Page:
- Santiago de Cuba – this province is mostly known for its capital city, which in many ways rivals Havana and, in fact, used to be the capital of the island back until the early 17th century. The city of Santiago de Cuba boasts the oldest house in Cuba from 1522 that used to serve as a residence of Diego Velazquez. It is also home to the oldest cathedral in Cuba called Cathedral de Nuestra Senora de la Asuncion and many, many other, important 16th century buildings and landmarks, many of which now serve as museums. The province of Santiago de Cuba is where you will find the tallest peak in Cuba (Pico Tuquino) as well as miles of relaxing hiking trails just 20 miles away from the provincial capital with Parque Baconao
- Guantánamo – most people associate this province with an American prison, yet this place is so much more! Its Parque Nacional Alejandro de Humboldt is a diamond of natural reserves with tens of species of fauna and flor that cannot be found anywhere else in the world. The beach town of Baracoa, on the other hand, is a lively tourist destination that is home to many superb restaurants and bars. Indeed, it is a similar story with the city of Guantamo as well where music and good food go hand in hand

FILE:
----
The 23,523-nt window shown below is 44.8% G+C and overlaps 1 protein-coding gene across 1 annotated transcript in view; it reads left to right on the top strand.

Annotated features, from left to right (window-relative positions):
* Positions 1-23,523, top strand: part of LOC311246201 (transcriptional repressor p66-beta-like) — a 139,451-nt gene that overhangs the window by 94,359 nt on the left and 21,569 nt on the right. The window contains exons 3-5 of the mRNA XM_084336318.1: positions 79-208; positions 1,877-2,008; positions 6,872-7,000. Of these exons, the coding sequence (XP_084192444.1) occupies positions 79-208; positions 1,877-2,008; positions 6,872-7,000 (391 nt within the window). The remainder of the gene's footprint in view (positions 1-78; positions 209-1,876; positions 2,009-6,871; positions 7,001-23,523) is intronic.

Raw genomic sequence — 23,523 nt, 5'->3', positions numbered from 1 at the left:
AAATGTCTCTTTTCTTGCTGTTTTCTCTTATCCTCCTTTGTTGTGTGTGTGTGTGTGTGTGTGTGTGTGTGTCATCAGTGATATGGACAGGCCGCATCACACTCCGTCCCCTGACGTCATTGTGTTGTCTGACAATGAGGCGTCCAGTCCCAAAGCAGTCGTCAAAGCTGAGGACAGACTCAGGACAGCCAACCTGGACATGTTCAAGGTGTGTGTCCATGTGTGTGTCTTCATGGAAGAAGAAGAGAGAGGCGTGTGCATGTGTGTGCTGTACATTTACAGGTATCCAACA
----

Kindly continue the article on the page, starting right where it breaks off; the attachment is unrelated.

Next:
- Isla de la Juventud – this special district is not on tourist radars yet, but it will likely get there in the next couple years. The shores of this island are superb for snorkeling and diving and there are lost of great, quiet beaches here as well. The main town of Nueva Gerona is where Fidel Castro was incarcerated and the prison now operates as a museum. Outside of town, you will not want to miss out on visiting ancient caves near Punta del Este as well as checking out the turtle breeding center in Cocodrilo
Different to any other place in the world, there are four (very different from each other) types of accommodations in Cuba: